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Scientology has ways of dealing with those who go against church

Title: Scientology has ways of dealing with those who go against church
Date: Friday, 31 May 1974
Publisher: Albertan (Canada)
Author: Eric Denhoff
Main source: link (98 KiB)

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The former head of Calgary's Scientology mission, by attacking that organization, has left herself open to the feeding of "lurid, blood sex crime actual evidence" to the press.

That's the way Scientology officially deals with those who attack the organization, such as Lorna Levitt, who resigned April 19.

Levitt began attacking the organization in newspaper advertisements more than a month and a half ago, but as yet the church has has not responded according to its policy.

Levitt says that, so far, the only attack has been a suggestion made to Edmonton mission members that she was using her files on Calgary members to blackmail them, a claim she heatedly denies. She says she has had "one warning phone call, but it wasn't specific."

Contained in a set of internal policy documents provided to The Albertan, and officially recognized by the organization, is one entitled "HCO Policy Letter. . .Attacks on Scientology (Addilional Pol Ltr)" and dated Feb. 25, 1966. It sets out the rules established by the church's head, L. Ron Hubbard, on how to deal with attackers of the church:

"NEVER agree to an investigation of Scientology. ONLY agree to an investigation of the attackers.

"Start investigating them (the attackers) promptly for FELONIES or worse using our own professionals, not outside agencies.

"Double curve our reply by saying we welcome an investigation of them.

"Start feeding lurid, blood sex crime actual evidence on the attackers to the press.

"Make it rough, rough on attackers all the way."

Rev. Harvey Schmiedeke of the church's Toronto office, in Calgary to deals with the dissidents, told The Albertan he agrees with the policy "because it seems a reasonable way to approach the problem."

He also confirmed that the policy has not been cancelled by Scientology's international office.

He claimed, though, another document provided entitled "The Fair Game Law" had been cancelled in 1969.

The document states, in part: "By FAIR GAME is meant, without rights for self-possessions or position, arid no Scientologist may be brought before a Committee of Evidence or punished for any action taken against a Suppressive Person or Group during the period that person or group is fair game.

". . . Suppressive Acts are defined as actions or ommissions undertaken to knowingly suppress, reduce or impede Scientology or Scientologists."

Despite the official claim that the document was cancelled as policy in 1969s it was used after that date.

On March 7, 1972, The Church of Scientology of British Columbia, in Vancouver, issued a Writ of Expulsion and Suppressive Person Declare (sic) against a South Surrey woman for public disavowal of Scientology.

The order was issued under the regulations of the Fair-Game Law and the woman declared placed in a Condition of Enemy.

The Fair Game Law states, ". . . The homes, property, places and abodes of persons who have been active in attempting to suppress Scientology or Scientologists are all beyond any protection of Scientology Ethics. . . "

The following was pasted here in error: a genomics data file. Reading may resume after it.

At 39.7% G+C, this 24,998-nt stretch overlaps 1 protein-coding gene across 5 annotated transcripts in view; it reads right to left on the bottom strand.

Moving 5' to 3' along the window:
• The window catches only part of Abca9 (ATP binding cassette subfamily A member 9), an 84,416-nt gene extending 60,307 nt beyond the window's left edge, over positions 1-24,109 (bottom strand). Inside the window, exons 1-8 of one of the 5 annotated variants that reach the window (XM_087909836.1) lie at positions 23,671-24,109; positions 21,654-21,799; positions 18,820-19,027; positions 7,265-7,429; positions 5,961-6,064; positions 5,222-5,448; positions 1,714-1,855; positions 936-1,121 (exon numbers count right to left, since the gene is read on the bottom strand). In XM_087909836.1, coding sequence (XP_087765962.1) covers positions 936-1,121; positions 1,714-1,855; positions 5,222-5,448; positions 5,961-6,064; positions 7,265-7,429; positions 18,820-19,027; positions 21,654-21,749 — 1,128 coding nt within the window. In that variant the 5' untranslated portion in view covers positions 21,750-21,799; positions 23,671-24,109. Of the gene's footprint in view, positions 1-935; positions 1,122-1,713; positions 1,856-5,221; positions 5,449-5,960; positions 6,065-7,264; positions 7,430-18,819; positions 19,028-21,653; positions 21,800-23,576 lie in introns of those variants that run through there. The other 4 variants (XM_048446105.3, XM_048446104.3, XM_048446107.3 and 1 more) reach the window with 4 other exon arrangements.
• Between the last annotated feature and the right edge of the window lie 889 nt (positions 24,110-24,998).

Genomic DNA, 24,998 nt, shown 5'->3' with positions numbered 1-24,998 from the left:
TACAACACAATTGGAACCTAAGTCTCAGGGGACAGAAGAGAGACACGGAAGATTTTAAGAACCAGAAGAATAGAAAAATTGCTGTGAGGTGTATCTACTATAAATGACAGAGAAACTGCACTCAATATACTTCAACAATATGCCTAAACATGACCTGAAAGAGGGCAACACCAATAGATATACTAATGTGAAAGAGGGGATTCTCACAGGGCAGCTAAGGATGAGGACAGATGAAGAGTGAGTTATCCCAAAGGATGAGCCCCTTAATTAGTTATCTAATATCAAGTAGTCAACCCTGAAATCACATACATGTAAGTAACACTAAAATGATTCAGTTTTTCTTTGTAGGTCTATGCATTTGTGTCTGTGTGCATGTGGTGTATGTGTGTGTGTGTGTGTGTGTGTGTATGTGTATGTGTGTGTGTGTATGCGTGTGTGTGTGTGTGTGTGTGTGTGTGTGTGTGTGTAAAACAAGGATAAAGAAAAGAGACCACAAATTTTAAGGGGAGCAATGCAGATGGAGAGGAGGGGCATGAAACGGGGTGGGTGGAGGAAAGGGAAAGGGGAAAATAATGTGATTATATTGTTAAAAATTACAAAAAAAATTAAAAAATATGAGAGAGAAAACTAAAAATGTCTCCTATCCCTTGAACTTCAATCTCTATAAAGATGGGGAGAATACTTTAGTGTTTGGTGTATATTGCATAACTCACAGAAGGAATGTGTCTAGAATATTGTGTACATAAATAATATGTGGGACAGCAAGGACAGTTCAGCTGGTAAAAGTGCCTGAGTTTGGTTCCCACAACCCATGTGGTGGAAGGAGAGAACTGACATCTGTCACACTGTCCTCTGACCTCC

"A truly Suppressive person or group has no rights of any kind and actions taken against them are not punishable."

In a further document, entitled HCO Policy Letter of October 6, 1970, Issue II, Personnel Series No. 10, MOONLIGHTING, the organization says "Moonlighting on the government would be quite permissable. With governments anxious to hand out welfare, in some depressed areas it would be quite all right to go on the dole or relief and work as a church volunteer in the org. (anization). Org Staffs under such duress can even live as monasteries for food shelter and pocket money. . ."

In another document, which Schmiedeke says was cancelled at the beginning of 1972, but which other documents show was "corrected and reissued Jan. 11, 1972," and under which lists were made and circulated during October, 1972, the church attacks Freeloaders and assesses a fine of $5,000 against organization members who quit as staff members and $1,000 against those who are not staff members.

Further to the internal fines, members are to be debited the full cost of all services provided them, the document says.

According to a freeloader list date April 10, 1972, and circulated in the U.S. and Canada, former members owed as much as $37,942 individually to the church for leaving, according to the documents.

Confession 'no surprise'

The Church of Scientology said Thursday it isn't surprised at Lorna Levitt's "confession that she was 'cheating' the 'public."

Rev. Harvey Schmiedeke, of Toronto, said in Calgary the church has "known for some time that Mrs. Levitt was not delivering Scientology but something else, which was why her theological certificates were suspended and she was later expelled."

He denied a claim by Levitt that Calgarians had paid up to $5,000 apiece for spiritual counselling.

He said the church has a refund policy which allows anyone dissatisfied with a service to get a refund within 90 days of course completion, but Levitt says the largest refund in Calgary was less than $700.

Schmiedeke said, "For many years the church has been campaigning for the human and civil rights of the under-privileged in our society. In the case of mental patients, no one has been more outspoken than ourselves."